The British Property Federation (BPF) has called on the government to conduct an urgent view into Company Voluntary Arrangements (CVA) after claiming that the process is now being “misused”.
A raft of high street restaurant chains have turned to CVAs this year in a bid to safeguard their businesses and reduce costs by exiting unprofitable sites. The practice has also been widely used in the retail sector as shops have struggled with overheads and rent increases.
While the BPF does not accuse any companies by name, it believes those that are misusing CVAs risk undermining the UK’s global reputation and deterring much-needed investment into town and city centres.
“We support the proper use of CVAs in order to help businesses in genuine distress and are keen that CVAs continue to achieve these objectives. There is, however, increasing frustration about the practice of some recent CVAs,” the BPF said.
It said the main issues include a lack of transparency, unfair discrimination between different creditors and a lack of regulation to ensure CVAs are used appropriately and to drive good practice.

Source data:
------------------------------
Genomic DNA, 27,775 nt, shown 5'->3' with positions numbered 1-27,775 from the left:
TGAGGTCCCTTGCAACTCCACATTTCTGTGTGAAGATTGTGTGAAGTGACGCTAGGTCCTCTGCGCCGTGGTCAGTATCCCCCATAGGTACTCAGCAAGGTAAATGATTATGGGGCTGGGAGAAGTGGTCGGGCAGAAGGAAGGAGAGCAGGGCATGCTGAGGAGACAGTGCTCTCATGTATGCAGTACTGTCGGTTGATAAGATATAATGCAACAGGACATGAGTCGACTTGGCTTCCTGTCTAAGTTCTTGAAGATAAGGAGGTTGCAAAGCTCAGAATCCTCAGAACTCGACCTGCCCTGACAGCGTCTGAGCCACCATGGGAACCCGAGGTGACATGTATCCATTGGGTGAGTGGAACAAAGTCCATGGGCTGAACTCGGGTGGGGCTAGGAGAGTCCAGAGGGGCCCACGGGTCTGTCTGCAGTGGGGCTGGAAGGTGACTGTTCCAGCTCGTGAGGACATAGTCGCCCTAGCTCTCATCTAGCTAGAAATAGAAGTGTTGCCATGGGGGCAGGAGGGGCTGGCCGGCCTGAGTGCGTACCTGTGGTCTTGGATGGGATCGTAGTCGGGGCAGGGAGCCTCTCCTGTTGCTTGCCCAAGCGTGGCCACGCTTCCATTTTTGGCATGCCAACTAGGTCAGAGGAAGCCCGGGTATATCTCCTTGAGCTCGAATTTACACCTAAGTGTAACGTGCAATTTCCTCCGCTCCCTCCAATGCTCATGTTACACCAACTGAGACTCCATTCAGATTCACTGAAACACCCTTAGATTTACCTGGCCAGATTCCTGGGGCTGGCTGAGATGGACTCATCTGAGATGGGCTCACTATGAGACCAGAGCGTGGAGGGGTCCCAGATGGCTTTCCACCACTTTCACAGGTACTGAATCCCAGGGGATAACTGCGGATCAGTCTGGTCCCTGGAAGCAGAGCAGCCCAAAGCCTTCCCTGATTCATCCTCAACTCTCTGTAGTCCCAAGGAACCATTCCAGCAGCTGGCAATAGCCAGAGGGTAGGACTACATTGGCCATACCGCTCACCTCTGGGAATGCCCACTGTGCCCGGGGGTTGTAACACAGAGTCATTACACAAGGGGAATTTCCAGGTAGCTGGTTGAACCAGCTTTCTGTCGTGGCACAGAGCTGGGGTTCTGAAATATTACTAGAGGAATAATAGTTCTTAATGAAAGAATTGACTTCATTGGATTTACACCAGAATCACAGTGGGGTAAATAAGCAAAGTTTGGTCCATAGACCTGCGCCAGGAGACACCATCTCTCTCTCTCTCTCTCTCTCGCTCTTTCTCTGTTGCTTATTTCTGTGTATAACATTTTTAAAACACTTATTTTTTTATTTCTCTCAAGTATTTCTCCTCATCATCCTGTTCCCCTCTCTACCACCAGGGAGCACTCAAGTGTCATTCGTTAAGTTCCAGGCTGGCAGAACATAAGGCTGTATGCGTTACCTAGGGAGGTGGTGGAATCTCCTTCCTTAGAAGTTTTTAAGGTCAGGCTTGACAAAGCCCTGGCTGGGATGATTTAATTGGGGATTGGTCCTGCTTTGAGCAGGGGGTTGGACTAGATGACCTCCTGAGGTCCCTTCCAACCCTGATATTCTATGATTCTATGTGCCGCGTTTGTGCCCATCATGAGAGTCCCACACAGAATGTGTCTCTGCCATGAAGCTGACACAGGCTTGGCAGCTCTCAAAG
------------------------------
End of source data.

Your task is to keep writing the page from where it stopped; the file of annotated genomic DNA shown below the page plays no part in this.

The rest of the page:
The BPF is urging the government to conduct an “independent urgent review” into the issue and said that in the meantime it is advocating a series of steps to restore confidence.
This includes referring CVAs affecting more than five outlets to an independent third party for review and requesting that the insolvency profession and the BPF work together to codify what is good practice in terms of voting rights and voting structures for CVAs.
Melanie Leech, chief executive of the British Property Federation, said: “The CVA process is intended to be part of a comprehensive business recovery plan. Property owners, looking after savers and pensioners’ money, will support businesses who demonstrate this commitment but must protect those pensioners against unfair action that penalises their interests. Urgent action is required and we are calling on government to undertake a review, so that we can restore the CVA process to its original purpose.”